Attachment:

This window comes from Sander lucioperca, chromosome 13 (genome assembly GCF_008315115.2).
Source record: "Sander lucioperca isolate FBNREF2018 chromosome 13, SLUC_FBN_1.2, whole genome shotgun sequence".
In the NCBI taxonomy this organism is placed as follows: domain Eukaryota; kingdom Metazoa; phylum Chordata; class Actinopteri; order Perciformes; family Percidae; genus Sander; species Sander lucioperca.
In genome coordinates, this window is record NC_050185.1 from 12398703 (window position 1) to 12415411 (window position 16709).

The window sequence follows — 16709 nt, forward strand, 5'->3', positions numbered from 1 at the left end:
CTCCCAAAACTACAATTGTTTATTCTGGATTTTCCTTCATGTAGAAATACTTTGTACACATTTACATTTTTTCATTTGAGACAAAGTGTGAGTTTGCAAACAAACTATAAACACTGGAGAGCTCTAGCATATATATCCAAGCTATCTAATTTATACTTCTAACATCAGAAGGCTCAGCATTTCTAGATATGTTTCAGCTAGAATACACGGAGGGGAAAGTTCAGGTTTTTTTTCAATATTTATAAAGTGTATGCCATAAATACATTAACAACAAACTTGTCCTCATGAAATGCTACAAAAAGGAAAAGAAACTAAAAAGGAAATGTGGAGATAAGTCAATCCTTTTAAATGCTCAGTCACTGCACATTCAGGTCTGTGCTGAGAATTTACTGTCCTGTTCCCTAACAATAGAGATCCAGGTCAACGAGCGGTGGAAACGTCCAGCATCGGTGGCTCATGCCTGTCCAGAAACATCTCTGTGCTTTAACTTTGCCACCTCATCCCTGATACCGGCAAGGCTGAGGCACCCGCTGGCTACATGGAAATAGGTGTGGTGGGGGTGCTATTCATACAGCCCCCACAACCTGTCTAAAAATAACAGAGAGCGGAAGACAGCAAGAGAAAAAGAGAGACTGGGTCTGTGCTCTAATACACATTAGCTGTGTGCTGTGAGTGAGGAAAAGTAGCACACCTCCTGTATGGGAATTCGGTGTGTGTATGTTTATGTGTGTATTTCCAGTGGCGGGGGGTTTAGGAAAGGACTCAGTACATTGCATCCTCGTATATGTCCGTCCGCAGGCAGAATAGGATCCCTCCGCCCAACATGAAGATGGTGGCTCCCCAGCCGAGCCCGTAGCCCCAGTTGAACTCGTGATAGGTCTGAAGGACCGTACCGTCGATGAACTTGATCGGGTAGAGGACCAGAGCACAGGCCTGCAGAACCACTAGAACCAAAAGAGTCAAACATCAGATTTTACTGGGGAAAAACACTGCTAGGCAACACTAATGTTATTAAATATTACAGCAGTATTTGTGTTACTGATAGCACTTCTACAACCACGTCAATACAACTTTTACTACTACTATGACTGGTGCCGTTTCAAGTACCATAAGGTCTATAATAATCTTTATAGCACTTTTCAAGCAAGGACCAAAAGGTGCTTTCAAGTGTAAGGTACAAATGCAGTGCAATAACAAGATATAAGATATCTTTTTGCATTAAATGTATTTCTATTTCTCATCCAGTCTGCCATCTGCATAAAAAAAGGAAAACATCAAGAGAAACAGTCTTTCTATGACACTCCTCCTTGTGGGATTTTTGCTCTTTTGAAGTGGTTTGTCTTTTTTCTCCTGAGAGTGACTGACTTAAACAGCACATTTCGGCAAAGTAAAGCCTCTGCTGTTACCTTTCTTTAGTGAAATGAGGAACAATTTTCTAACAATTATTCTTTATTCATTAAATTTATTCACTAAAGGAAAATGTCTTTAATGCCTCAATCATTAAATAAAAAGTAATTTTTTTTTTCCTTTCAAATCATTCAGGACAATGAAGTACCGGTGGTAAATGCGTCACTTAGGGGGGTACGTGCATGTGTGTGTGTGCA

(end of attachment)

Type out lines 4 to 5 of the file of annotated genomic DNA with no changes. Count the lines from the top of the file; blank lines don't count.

In genome coordinates, this window is record NC_050185.1 from 12398703 (window position 1) to 12415411 (window position 16709).

The window sequence follows — 16709 nt, forward strand, 5'->3', positions numbered from 1 at the left end: